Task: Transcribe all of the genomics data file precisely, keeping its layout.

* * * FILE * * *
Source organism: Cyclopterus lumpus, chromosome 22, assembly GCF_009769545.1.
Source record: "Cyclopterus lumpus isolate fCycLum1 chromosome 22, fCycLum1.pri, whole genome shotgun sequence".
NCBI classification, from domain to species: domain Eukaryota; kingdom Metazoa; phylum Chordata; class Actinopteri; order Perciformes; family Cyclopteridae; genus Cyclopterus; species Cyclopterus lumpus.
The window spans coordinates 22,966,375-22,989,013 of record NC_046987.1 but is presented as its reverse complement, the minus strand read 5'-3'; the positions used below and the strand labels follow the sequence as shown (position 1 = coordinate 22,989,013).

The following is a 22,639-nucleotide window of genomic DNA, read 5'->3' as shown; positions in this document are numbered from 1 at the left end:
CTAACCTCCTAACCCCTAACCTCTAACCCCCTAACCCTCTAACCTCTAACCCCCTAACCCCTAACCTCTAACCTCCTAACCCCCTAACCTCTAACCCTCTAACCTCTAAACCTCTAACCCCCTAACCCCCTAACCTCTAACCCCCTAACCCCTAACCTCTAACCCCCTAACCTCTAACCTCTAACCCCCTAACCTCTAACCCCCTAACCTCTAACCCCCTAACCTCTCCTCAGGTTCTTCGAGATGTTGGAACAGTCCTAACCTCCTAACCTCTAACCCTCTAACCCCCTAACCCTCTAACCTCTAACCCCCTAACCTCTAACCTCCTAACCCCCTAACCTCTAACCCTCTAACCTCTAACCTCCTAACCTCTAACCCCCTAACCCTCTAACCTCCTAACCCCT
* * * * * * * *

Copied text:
Source organism: Cyclopterus lumpus, chromosome 22, assembly GCF_009769545.1.
Source record: "Cyclopterus lumpus isolate fCycLum1 chromosome 22, fCycLum1.pri, whole genome shotgun sequence".
NCBI classification, from domain to species: domain Eukaryota; kingdom Metazoa; phylum Chordata; class Actinopteri; order Perciformes; family Cyclopteridae; genus Cyclopterus; species Cyclopterus lumpus.
The window spans coordinates 22,966,375-22,989,013 of record NC_046987.1 but is presented as its reverse complement, the minus strand read 5'-3'; the positions used below and the strand labels follow the sequence as shown (position 1 = coordinate 22,989,013).

The following is a 22,639-nucleotide window of genomic DNA, read 5'->3' as shown; positions in this document are numbered from 1 at the left end:
CTAACCTCCTAACCCCTAACCTCTAACCCCCTAACCCTCTAACCTCTAACCCCCTAACCCCTAACCTCTAACCTCCTAACCCCCTAACCTCTAACCCTCTAACCTCTAAACCTCTAACCCCCTAACCCCCTAACCTCTAACCCCCTAACCCCTAACCTCTAACCCCCTAACCTCTAACCTCTAACCCCCTAACCTCTAACCCCCTAACCTCTAACCCCCTAACCTCTCCTCAGGTTCTTCGAGATGTTGGAACAGTCCTAACCTCCTAACCTCTAACCCTCTAACCCCCTAACCCTCTAACCTCTAACCCCCTAACCTCTAACCTCCTAACCCCCTAACCTCTAACCCTCTAACCTCTAACCTCCTAACCTCTAACCCCCTAACCCTCTAACCTCCTAACCCCT